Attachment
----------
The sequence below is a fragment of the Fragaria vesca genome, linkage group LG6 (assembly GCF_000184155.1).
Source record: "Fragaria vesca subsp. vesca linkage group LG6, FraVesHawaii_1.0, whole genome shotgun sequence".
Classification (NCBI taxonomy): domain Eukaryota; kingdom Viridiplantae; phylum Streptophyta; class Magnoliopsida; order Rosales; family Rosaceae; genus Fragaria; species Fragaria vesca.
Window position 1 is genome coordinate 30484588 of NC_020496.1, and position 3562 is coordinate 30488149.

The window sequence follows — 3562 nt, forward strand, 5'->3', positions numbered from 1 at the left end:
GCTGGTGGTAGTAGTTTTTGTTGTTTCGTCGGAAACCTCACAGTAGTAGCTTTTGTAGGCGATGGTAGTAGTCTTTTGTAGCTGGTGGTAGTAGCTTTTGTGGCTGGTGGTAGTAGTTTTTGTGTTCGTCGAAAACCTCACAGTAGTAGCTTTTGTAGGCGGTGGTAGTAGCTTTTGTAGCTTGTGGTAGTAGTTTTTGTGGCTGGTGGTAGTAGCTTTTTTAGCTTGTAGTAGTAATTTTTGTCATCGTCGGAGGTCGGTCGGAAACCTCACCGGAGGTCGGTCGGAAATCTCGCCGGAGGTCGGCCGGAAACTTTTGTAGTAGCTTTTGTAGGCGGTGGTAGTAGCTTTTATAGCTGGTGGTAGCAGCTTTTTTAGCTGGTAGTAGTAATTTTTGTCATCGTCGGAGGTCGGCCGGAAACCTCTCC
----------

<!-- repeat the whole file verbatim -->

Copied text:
The sequence below is a fragment of the Fragaria vesca genome, linkage group LG6 (assembly GCF_000184155.1).
Source record: "Fragaria vesca subsp. vesca linkage group LG6, FraVesHawaii_1.0, whole genome shotgun sequence".
Classification (NCBI taxonomy): domain Eukaryota; kingdom Viridiplantae; phylum Streptophyta; class Magnoliopsida; order Rosales; family Rosaceae; genus Fragaria; species Fragaria vesca.
Window position 1 is genome coordinate 30484588 of NC_020496.1, and position 3562 is coordinate 30488149.

The window sequence follows — 3562 nt, forward strand, 5'->3', positions numbered from 1 at the left end:
GCTGGTGGTAGTAGTTTTTGTTGTTTCGTCGGAAACCTCACAGTAGTAGCTTTTGTAGGCGATGGTAGTAGTCTTTTGTAGCTGGTGGTAGTAGCTTTTGTGGCTGGTGGTAGTAGTTTTTGTGTTCGTCGAAAACCTCACAGTAGTAGCTTTTGTAGGCGGTGGTAGTAGCTTTTGTAGCTTGTGGTAGTAGTTTTTGTGGCTGGTGGTAGTAGCTTTTTTAGCTTGTAGTAGTAATTTTTGTCATCGTCGGAGGTCGGTCGGAAACCTCACCGGAGGTCGGTCGGAAATCTCGCCGGAGGTCGGCCGGAAACTTTTGTAGTAGCTTTTGTAGGCGGTGGTAGTAGCTTTTATAGCTGGTGGTAGCAGCTTTTTTAGCTGGTAGTAGTAATTTTTGTCATCGTCGGAGGTCGGCCGGAAACCTCTCC